uno extranjero y peregrino said...

...and unfortunately Grant LeMarquand, the moderator of the conference, would probably have been hurt and confused by Wright's words (expressly condemning schism but then implicitly justifying their schism), considering that he is part of this break-away group of American Episcopals.

Anonymous said...

I like you, Mike, am not holding my breath...tho in the end, at least from this vantage point, much of the fault will rest at the Neo-Ref's doorstep...IMO

Andrew Cowan said...

uno ex. y per.,

I am certain that you know way more about Anglican/Episcopal politics than I do, but in the article I cited, it looks to me like the group to whom Wright is referring as "schismatics" are the American pro-homosexual bishop group. Here is the fuller quote:

"For Kenneth Kearon to accuse Rowan Williams of fostering schism is quite extraordinary. That is like someone in a house that is on fire accusing the firemen of ruining the book collection because they have sprayed water on it. It is quite clear that the split is coming from those in the American church who are insisting on doing something that the Lambeth Conference and the rest of the Communion had asked them not to do. To accuse Rowan Williams of fomenting schism is really projecting onto Rowan the schismatic actions which happened in 2003 when the Americans first gave acquiesence to Gene Robinson at their General Convention and then went ahead and consecrated him. In October 2003, the Primates said clearly that if this action goes ahead it will tear the fabric of the communion at its deepest level. The Americans went ahead and did it. All that has happened subsequently is the rest of the Communion saying we really hope you did not mean that but if you did, have you thought through the consequences? There are many in America who are trying to have their cake and eat it, who are doing the schismatic thing and then accusing those who object of being schismatic. That is the bizarre thing."

Thus, I don't think that he was referring to the split-off group of American Episcopals as schimatics, but rather to those who are departing from the church through the schismatic activity of ignoring biblical sexual ethics by consecrating Gene Robinson as a bishop. As to Wright's opinion on the split-off groups in America and Canada, I know that he had some critical words about the group that put on GAFCON, but I don't think he did or would call this group schismatic (see

uno extranjero y peregrino said...


I should have been a little more precise... I was referring more to your first three paragraphs, involving the comments at the Conference last weekend, than your quote from the other source.

In the context of that other article: yes, you are correct. In the context of the Conference he was a lot less clear, and it almost appeared that he was coming to the defense of the uber-liberal Anglicans and looking down on those (like LeMarquand) who have broken away. He did comment that the trouble comes when those in authority appear to be the schismatic ones, but he was very ambiguous in terms of whether or not this was actually his view of the matter.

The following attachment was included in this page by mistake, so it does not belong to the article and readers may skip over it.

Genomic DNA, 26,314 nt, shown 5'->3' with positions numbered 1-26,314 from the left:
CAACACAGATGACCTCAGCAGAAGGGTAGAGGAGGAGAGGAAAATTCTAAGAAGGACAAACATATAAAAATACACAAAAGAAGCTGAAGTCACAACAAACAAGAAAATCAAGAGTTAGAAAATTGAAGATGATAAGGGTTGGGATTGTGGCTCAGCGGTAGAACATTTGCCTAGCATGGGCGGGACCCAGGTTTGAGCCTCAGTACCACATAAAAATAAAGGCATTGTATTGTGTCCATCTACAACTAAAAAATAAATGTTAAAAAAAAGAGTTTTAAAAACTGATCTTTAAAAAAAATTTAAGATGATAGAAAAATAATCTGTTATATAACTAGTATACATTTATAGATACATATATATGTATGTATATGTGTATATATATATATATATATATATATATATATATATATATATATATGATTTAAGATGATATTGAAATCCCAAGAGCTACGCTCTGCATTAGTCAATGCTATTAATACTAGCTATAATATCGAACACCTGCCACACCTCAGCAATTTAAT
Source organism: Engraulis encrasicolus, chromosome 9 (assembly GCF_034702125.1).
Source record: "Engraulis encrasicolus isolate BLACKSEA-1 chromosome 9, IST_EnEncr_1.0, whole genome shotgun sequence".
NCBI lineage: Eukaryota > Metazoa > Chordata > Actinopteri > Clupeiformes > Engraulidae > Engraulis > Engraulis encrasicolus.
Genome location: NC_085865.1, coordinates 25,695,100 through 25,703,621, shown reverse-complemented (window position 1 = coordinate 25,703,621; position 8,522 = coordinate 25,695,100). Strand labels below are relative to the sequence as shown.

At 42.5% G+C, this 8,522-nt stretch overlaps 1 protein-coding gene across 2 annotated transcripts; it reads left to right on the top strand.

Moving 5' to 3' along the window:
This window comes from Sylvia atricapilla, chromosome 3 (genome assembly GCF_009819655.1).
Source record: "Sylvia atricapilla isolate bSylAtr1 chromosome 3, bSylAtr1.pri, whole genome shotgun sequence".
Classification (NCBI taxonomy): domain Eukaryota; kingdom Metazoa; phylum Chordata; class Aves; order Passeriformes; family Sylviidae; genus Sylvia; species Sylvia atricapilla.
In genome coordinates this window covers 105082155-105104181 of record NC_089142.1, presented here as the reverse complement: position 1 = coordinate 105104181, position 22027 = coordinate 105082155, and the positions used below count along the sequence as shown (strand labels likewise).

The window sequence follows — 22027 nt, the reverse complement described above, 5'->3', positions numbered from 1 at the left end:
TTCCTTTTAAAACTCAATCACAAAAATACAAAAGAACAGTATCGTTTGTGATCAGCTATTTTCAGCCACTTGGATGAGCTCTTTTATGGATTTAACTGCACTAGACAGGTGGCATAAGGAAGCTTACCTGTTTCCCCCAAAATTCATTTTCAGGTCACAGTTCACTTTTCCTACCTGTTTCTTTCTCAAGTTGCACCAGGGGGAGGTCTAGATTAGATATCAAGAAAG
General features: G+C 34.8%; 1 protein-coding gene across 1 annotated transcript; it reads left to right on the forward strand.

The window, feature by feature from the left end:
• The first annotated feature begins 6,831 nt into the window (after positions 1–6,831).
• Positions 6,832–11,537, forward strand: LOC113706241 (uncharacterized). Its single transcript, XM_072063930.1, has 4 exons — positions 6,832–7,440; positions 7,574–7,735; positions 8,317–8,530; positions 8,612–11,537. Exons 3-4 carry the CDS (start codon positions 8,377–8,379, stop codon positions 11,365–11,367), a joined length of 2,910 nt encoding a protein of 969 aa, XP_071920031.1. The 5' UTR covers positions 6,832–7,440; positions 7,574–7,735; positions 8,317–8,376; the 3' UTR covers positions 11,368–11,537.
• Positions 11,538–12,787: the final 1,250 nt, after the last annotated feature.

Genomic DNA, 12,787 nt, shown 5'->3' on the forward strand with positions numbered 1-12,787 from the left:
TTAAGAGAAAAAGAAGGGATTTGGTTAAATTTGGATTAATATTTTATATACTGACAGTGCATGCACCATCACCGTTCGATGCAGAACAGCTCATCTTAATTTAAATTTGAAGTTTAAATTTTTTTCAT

Maybe he was going lighter on the uber-liberals because he was at an evangelical conference...but it sounded to me like he was avoiding a concrete answer to the question of when and whether schism (probably meant in terms of 'leaving a heretical church') is ever justified by playing around with the word "schism."

John Thomson said...

Andrew, when I come across him online, is always careful in his judgements.

That being said, I suspect Wright is likely to be much more generous in his definition of Christian than an admittedly parochial independent such as I am likely to be. However, while my sympathies more naturally lie with T4G, I worry that they are in danger of being elitist with Reformed rather than Evangelical being the functional rubric.

I like Mike's comment:

'but neither can I digest the ecclessiological solipsism of T4G as long as John 17 remains in the canon.'

Arguably, T4G is also a solecism; we are in fact together by the gospel.

John Thomson said...



When are you going to start a blog and give us the benefit of your insights? A serious request.


David W. Congdon said...


In agreement with Andrew, Wright's statement was misinterpreted by Brett McCracken. The statement that "nothing justifies schism" is straight from the Reformers. The Protestant Reformation was not schism, because they were not splitting from the church; on the contrary, as they saw things, they alone were continuing the church, and the Roman Catholics were no longer part of the body of Christ. Unjustifiable schism only occurs when there is a division within the Christian church over matters of adiaphora. If there is a serious difference over essential matters of faith, then division is both justifiable and necessary. I'm not necessarily advocating a view here, only pointing out that Wright's comment is standard Protestant orthodoxy.